|Posted by mercycounseling on August 19, 2018 at 9:55 AM|
RECONNECTING TO YOUR MARRIAGE COVENANT
Marriage and divorce are both common experiences. In Western cultures, more than 90 percent of people marry by age 50. Healthy marriages are good for couples’ mental and physical health. They are also good for children; growing up in a happy home protects children from mental, physical, educational and social problems. However, about 40 to 50 percent of married couples in the United States divorce. The divorce rate for subsequent marriages is even higher. (Adapted from the Encyclopedia of Psychology)
The statistics quoted above are true for Christians as well as non-Christians. This is a staggering failure that should both shock and alert every married couple to the reality that their union is vulnerable to attack and destruction. I see couples every week who are locked in battle because they have forgotten their vows and are instead caught up in their own selfish demands and sins. Are the promises made at the altar mere words, just part of the “show” of sentimentality? God forbid! Traditional wedding vows are steeped in the true order and purposes of God for the benefit of humankind.
Marriage was instituted by God in the Garden of Eden when He said, “It is not good for the man to be alone. I shall make him a helper comparable to him. . . . Therefore a man shall leave his father and mother and be joined to his wife, and they shall become one flesh.” (Genesis 2) This becoming like one flesh is certainly found in the moments of physical union but also in the spiritual connection forged during sexual intercourse. A couples’ spirits are intermingled during this time and a bond is formed. That’s why broken marriages are so painful—you have literally severed a part of your spirit.
Whenever a couple chooses to marry in a such a way that their ceremony acknowledges God as the Author of marriage—whether in a church, with an ordained minister, or by their choice of traditional Christian vows—they must do so in the sober understanding that they are making a covenant with each other before God. As it says in the wedding service, this is not to be taken lightly. They are going to need all the strength of their faith in the years ahead to sustain this commitment. I think couples would do well to dust off their vows and have a recommitment ceremony every few years as a reminder of the promises that are to bind their covenant.
To have and to hold from this day forward… This signifies a change in the relationship. This means that the other person belongs to you, and you to them. You are giving up your right to operate independent of the needs of your spouse. “The wife does not have authority over her own body, but the husband does. And likewise the husband does not have authority over his own body, but the wife does.” (1 Corinthians 7:4)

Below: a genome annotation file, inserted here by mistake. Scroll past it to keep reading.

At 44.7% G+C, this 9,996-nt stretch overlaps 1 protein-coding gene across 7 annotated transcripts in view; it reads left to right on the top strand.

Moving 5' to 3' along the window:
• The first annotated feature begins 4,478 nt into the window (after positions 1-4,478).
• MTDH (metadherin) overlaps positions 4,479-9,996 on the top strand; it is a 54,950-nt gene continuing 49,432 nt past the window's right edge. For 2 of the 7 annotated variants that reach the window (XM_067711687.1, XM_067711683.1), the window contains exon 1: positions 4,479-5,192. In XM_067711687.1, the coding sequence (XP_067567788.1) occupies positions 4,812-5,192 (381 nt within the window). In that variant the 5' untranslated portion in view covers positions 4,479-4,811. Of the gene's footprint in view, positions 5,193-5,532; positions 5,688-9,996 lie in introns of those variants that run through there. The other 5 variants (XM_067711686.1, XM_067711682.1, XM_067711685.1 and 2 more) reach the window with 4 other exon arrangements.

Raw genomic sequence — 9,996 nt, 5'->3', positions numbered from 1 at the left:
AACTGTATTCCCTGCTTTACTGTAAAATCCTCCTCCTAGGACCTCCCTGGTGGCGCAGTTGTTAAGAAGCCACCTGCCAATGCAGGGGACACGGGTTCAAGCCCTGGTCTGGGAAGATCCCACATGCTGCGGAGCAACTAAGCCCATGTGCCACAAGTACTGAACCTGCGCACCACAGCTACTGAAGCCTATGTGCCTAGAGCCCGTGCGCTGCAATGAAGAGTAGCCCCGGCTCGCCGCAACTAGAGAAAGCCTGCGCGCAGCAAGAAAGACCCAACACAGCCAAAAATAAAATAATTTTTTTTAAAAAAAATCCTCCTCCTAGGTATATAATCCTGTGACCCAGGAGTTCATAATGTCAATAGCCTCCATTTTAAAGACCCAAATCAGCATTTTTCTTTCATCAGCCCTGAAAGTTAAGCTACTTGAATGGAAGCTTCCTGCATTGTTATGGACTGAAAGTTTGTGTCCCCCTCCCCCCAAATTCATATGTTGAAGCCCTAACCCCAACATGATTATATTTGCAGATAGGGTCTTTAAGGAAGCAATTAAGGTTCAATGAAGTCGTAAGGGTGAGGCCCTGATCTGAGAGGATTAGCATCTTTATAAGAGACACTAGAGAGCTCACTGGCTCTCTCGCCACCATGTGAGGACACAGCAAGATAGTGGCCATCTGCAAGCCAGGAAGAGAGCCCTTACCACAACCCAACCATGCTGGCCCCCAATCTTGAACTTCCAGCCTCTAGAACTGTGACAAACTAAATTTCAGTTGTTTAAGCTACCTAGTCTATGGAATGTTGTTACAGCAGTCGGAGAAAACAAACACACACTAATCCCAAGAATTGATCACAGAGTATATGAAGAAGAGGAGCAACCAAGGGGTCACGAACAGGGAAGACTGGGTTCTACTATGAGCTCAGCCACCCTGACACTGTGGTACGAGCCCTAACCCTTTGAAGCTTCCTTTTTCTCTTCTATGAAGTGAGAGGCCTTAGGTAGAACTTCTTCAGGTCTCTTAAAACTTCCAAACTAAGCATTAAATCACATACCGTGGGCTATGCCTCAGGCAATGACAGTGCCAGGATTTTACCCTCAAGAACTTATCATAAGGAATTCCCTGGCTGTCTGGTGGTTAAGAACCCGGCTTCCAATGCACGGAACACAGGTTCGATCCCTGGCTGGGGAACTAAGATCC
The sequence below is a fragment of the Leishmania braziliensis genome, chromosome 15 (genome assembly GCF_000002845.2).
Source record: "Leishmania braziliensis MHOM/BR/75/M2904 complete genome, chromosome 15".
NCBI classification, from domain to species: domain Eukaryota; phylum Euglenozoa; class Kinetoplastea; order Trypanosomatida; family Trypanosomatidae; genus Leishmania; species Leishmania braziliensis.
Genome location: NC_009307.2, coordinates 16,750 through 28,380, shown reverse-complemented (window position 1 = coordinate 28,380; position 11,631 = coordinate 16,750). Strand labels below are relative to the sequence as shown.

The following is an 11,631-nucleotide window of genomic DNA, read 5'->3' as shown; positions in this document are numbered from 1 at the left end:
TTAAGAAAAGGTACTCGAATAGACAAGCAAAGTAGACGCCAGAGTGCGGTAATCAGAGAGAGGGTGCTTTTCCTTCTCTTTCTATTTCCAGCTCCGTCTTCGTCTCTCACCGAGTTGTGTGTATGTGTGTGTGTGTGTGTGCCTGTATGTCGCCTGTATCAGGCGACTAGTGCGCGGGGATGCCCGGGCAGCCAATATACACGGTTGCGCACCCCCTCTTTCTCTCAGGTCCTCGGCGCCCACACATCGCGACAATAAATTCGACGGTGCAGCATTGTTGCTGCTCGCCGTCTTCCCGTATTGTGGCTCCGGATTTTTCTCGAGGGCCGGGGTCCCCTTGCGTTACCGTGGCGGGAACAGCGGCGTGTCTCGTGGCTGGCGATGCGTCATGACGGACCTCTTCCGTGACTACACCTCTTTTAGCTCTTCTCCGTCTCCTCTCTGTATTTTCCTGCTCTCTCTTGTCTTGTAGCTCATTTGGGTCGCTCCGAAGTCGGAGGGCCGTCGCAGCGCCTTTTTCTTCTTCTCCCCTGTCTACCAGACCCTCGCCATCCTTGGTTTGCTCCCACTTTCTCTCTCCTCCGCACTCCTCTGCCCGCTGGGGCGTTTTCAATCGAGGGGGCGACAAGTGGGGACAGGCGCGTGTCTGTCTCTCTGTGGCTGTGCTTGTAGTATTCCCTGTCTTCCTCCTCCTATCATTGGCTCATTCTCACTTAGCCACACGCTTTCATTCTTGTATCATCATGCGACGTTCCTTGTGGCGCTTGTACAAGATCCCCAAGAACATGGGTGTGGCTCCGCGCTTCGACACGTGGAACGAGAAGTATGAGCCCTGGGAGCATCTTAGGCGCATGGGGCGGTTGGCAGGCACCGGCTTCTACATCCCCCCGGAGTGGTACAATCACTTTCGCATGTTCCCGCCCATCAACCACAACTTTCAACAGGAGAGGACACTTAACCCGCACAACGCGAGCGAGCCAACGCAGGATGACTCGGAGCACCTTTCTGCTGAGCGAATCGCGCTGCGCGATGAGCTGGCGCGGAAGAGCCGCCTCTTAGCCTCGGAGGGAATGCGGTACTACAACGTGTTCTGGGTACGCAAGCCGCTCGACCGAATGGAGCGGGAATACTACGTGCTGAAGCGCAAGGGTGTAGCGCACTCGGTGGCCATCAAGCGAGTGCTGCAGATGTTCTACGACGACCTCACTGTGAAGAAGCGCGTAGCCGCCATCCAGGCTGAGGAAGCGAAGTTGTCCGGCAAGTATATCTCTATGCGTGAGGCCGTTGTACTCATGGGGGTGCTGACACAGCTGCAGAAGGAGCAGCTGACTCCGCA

For better, for worse… You are promising to hang in there with your spouse no matter what comes.
For richer, for poorer… You acknowledge that your relationship is not based on the changing tides of material wealth, but on something spiritual, eternal.
In sickness and in health… You are committing to care for one another in times of good health and poor health. You are promising not to abandon your spouse when they become sick or decline with age. “
To love, honor, and cherish… This means you are committing to always look out for the welfare of your spouse first, to never say and do things to bring discredit to them, and to see them as the most precious of all your human relationships. For a Biblical definition of love, see 1 Corinthians 13:1-10. This passage is often found in the wedding service.
Forsaking all others… Forsake means to put all other physical, sexual, spiritual, and soulish relationships out of your life for good.
As long as you both shall live (‘til death do us part)… You are promising to do these things until one of you dies, which is the natural end to marriage.
There are no “ifs” or “excepts” in these vows. The question is: Are you a person of your word? When you violate any of these promises, you become a covenant breaker.
“Therefore what God has joined together, let not man separate.” (Matthew 19:6 and Mark 10:9)
Breaking of the marriage covenant involves sin, which not only damages your relationship with your spouse but also your relationship with God. If you have broken your vows, pray first, submit to God in repentance, and seek your spouse’s forgiveness and recommit yourself to the promises made before God at the marriage altar. You may also need to seek the help of a Christian counselor or your pastor as you sort through the aftermath. God wants to see your marriage healed, and He has promised that “The Lord is near to those who have a broken heart, And saves such as have a contrite spirit.” ( Psalm 34:1 )
Susan A. Haberkorn, Ph.D.
NCCA Licensed Clinical Pastoral Counselor